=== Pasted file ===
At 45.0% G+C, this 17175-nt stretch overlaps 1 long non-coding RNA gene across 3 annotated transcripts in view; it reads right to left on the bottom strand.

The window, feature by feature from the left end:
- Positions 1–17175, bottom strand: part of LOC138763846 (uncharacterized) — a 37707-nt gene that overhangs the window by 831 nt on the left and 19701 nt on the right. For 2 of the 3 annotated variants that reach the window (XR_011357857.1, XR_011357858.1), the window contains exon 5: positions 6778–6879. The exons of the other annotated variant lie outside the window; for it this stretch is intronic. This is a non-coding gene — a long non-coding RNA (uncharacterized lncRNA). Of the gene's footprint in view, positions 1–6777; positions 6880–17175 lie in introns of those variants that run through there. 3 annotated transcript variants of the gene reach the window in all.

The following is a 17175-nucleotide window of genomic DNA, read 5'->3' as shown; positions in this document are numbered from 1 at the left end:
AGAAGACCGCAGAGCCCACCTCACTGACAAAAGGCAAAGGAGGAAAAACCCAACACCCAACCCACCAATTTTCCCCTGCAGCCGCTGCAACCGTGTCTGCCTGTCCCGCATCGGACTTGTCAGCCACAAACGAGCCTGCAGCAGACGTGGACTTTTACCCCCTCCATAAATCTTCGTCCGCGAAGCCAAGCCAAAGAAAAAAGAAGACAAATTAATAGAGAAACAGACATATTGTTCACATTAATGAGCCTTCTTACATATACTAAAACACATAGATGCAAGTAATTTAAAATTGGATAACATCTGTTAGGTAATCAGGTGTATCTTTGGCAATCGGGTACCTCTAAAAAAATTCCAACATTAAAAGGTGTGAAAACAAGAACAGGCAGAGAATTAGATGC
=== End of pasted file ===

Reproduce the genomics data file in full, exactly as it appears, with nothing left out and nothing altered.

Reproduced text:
At 45.0% G+C, this 17175-nt stretch overlaps 1 long non-coding RNA gene across 3 annotated transcripts in view; it reads right to left on the bottom strand.

The window, feature by feature from the left end:
- Positions 1–17175, bottom strand: part of LOC138763846 (uncharacterized) — a 37707-nt gene that overhangs the window by 831 nt on the left and 19701 nt on the right. For 2 of the 3 annotated variants that reach the window (XR_011357857.1, XR_011357858.1), the window contains exon 5: positions 6778–6879. The exons of the other annotated variant lie outside the window; for it this stretch is intronic. This is a non-coding gene — a long non-coding RNA (uncharacterized lncRNA). Of the gene's footprint in view, positions 1–6777; positions 6880–17175 lie in introns of those variants that run through there. 3 annotated transcript variants of the gene reach the window in all.

The following is a 17175-nucleotide window of genomic DNA, read 5'->3' as shown; positions in this document are numbered from 1 at the left end:
AGAAGACCGCAGAGCCCACCTCACTGACAAAAGGCAAAGGAGGAAAAACCCAACACCCAACCCACCAATTTTCCCCTGCAGCCGCTGCAACCGTGTCTGCCTGTCCCGCATCGGACTTGTCAGCCACAAACGAGCCTGCAGCAGACGTGGACTTTTACCCCCTCCATAAATCTTCGTCCGCGAAGCCAAGCCAAAGAAAAAAGAAGACAAATTAATAGAGAAACAGACATATTGTTCACATTAATGAGCCTTCTTACATATACTAAAACACATAGATGCAAGTAATTTAAAATTGGATAACATCTGTTAGGTAATCAGGTGTATCTTTGGCAATCGGGTACCTCTAAAAAAATTCCAACATTAAAAGGTGTGAAAACAAGAACAGGCAGAGAATTAGATGC